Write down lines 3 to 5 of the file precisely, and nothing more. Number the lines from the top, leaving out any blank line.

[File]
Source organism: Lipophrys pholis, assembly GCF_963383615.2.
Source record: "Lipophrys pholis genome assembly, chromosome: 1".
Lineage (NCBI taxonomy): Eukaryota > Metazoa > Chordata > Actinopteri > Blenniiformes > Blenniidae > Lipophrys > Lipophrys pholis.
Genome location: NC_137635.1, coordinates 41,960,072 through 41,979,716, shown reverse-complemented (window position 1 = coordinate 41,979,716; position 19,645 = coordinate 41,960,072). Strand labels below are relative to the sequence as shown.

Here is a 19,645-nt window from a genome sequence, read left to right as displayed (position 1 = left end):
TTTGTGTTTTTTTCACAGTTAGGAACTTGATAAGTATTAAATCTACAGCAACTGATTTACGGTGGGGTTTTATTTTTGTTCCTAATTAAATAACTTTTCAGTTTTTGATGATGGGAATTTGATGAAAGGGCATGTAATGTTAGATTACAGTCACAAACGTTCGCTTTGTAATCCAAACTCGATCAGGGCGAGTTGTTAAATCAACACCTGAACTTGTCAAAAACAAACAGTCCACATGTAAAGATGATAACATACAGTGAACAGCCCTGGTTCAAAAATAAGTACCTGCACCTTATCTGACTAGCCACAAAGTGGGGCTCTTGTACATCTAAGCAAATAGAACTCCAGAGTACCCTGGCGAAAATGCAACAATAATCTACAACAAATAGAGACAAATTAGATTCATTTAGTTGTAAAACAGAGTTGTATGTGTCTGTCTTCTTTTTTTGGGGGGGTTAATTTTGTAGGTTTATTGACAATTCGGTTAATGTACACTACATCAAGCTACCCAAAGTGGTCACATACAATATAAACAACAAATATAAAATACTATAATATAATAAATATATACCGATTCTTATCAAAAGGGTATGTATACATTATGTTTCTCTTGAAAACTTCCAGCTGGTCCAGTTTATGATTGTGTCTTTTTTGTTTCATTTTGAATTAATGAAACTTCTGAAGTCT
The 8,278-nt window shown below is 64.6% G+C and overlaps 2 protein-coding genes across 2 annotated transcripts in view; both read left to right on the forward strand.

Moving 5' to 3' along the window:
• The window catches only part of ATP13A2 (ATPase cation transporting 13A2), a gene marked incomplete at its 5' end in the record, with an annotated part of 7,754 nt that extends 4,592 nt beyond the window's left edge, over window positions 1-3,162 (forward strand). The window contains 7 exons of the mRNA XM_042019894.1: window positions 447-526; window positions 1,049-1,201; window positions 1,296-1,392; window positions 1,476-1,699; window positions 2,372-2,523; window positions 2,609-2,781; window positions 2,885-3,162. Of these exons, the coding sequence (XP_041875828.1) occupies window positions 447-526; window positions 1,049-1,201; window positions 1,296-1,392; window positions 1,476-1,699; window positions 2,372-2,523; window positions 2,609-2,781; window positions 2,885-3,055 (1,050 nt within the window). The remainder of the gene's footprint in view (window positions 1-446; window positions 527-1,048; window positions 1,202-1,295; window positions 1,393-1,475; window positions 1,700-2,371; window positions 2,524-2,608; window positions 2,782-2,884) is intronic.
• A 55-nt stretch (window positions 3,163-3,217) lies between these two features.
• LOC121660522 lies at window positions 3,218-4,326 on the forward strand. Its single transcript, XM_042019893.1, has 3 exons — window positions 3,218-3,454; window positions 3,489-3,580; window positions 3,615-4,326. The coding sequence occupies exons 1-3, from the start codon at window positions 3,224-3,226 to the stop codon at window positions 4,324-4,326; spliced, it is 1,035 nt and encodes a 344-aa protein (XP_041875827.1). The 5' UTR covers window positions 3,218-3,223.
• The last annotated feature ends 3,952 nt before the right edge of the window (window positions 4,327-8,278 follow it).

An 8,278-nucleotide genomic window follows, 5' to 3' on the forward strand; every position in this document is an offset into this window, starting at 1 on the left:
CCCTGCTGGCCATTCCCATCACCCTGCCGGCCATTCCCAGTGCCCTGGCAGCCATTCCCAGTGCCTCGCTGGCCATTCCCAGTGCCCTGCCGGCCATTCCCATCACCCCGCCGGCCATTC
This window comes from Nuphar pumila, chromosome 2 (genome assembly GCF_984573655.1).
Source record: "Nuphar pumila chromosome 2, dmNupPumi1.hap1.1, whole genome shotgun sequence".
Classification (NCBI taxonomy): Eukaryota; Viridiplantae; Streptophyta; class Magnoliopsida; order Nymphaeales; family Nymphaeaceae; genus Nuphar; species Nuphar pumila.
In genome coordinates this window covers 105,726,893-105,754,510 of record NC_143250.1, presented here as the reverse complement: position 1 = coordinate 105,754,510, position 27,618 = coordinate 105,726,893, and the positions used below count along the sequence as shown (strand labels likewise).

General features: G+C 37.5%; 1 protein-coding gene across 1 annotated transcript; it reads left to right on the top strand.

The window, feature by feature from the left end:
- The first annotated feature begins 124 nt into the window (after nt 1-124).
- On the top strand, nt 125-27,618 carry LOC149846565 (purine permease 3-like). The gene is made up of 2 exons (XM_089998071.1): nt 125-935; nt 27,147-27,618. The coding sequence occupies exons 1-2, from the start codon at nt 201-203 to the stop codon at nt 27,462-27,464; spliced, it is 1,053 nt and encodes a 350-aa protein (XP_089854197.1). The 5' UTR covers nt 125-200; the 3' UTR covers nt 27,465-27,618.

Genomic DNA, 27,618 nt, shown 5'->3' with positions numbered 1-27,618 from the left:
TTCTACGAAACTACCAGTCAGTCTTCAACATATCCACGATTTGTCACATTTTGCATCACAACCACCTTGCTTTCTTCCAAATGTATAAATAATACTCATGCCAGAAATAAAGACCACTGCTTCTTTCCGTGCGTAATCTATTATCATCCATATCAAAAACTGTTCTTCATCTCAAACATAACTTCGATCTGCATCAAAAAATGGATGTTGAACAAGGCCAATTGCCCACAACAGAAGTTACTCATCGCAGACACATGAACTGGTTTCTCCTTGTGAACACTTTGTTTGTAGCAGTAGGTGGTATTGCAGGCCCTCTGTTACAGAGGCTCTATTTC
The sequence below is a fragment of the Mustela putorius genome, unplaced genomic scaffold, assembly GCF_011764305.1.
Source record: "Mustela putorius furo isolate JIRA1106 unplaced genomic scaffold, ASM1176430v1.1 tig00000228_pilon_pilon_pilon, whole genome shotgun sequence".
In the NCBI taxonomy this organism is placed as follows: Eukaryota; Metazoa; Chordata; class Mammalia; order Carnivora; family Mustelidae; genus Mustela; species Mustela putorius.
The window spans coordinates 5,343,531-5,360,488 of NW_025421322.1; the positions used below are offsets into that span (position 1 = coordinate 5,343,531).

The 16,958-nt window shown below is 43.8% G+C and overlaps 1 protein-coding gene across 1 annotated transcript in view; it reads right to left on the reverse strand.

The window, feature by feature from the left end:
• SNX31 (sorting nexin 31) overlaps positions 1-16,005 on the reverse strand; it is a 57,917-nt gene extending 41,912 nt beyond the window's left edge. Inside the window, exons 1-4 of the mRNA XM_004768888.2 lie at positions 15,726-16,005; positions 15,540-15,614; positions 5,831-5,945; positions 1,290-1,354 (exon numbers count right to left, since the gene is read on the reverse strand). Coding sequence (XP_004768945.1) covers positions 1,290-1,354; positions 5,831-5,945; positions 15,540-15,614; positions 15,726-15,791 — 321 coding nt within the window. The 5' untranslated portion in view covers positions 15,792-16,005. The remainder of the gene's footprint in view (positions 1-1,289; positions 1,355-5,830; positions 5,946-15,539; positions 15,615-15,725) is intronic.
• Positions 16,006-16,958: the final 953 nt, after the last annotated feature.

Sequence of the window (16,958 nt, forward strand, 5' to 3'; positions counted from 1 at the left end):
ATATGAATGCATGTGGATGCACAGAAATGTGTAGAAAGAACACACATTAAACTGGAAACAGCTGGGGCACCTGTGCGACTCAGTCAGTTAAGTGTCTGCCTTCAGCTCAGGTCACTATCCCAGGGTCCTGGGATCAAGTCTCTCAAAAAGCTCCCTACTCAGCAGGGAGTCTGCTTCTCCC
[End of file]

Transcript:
Lineage (NCBI taxonomy): Eukaryota > Metazoa > Chordata > Actinopteri > Blenniiformes > Blenniidae > Lipophrys > Lipophrys pholis.
Genome location: NC_137635.1, coordinates 41,960,072 through 41,979,716, shown reverse-complemented (window position 1 = coordinate 41,979,716; position 19,645 = coordinate 41,960,072). Strand labels below are relative to the sequence as shown.

Here is a 19,645-nt window from a genome sequence, read left to right as displayed (position 1 = left end):